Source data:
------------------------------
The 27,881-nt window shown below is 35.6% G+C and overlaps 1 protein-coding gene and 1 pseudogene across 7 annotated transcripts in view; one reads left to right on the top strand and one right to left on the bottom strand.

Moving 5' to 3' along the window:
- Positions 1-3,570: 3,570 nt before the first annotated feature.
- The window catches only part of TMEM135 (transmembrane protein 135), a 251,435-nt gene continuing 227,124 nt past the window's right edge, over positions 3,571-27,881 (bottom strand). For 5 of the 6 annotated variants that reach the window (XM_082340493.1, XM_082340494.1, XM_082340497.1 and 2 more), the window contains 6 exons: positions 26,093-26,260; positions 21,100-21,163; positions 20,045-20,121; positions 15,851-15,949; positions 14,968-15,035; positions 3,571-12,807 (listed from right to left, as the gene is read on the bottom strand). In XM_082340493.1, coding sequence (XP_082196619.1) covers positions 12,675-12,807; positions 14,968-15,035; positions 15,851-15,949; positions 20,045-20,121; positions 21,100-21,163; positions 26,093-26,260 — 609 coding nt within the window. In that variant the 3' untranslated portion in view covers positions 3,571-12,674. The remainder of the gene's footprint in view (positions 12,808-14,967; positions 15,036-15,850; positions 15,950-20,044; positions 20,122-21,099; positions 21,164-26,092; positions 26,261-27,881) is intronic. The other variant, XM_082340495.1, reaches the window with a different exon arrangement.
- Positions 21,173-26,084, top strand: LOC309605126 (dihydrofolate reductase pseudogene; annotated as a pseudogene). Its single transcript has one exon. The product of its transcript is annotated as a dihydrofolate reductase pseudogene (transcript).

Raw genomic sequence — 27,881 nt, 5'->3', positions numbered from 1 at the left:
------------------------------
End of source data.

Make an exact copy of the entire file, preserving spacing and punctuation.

The 27,881-nt window shown below is 35.6% G+C and overlaps 1 protein-coding gene and 1 pseudogene across 7 annotated transcripts in view; one reads left to right on the top strand and one right to left on the bottom strand.

Moving 5' to 3' along the window:
- Positions 1-3,570: 3,570 nt before the first annotated feature.
- The window catches only part of TMEM135 (transmembrane protein 135), a 251,435-nt gene continuing 227,124 nt past the window's right edge, over positions 3,571-27,881 (bottom strand). For 5 of the 6 annotated variants that reach the window (XM_082340493.1, XM_082340494.1, XM_082340497.1 and 2 more), the window contains 6 exons: positions 26,093-26,260; positions 21,100-21,163; positions 20,045-20,121; positions 15,851-15,949; positions 14,968-15,035; positions 3,571-12,807 (listed from right to left, as the gene is read on the bottom strand). In XM_082340493.1, coding sequence (XP_082196619.1) covers positions 12,675-12,807; positions 14,968-15,035; positions 15,851-15,949; positions 20,045-20,121; positions 21,100-21,163; positions 26,093-26,260 — 609 coding nt within the window. In that variant the 3' untranslated portion in view covers positions 3,571-12,674. The remainder of the gene's footprint in view (positions 12,808-14,967; positions 15,036-15,850; positions 15,950-20,044; positions 20,122-21,099; positions 21,164-26,092; positions 26,261-27,881) is intronic. The other variant, XM_082340495.1, reaches the window with a different exon arrangement.
- Positions 21,173-26,084, top strand: LOC309605126 (dihydrofolate reductase pseudogene; annotated as a pseudogene). Its single transcript has one exon. The product of its transcript is annotated as a dihydrofolate reductase pseudogene (transcript).

Raw genomic sequence — 27,881 nt, 5'->3', positions numbered from 1 at the left: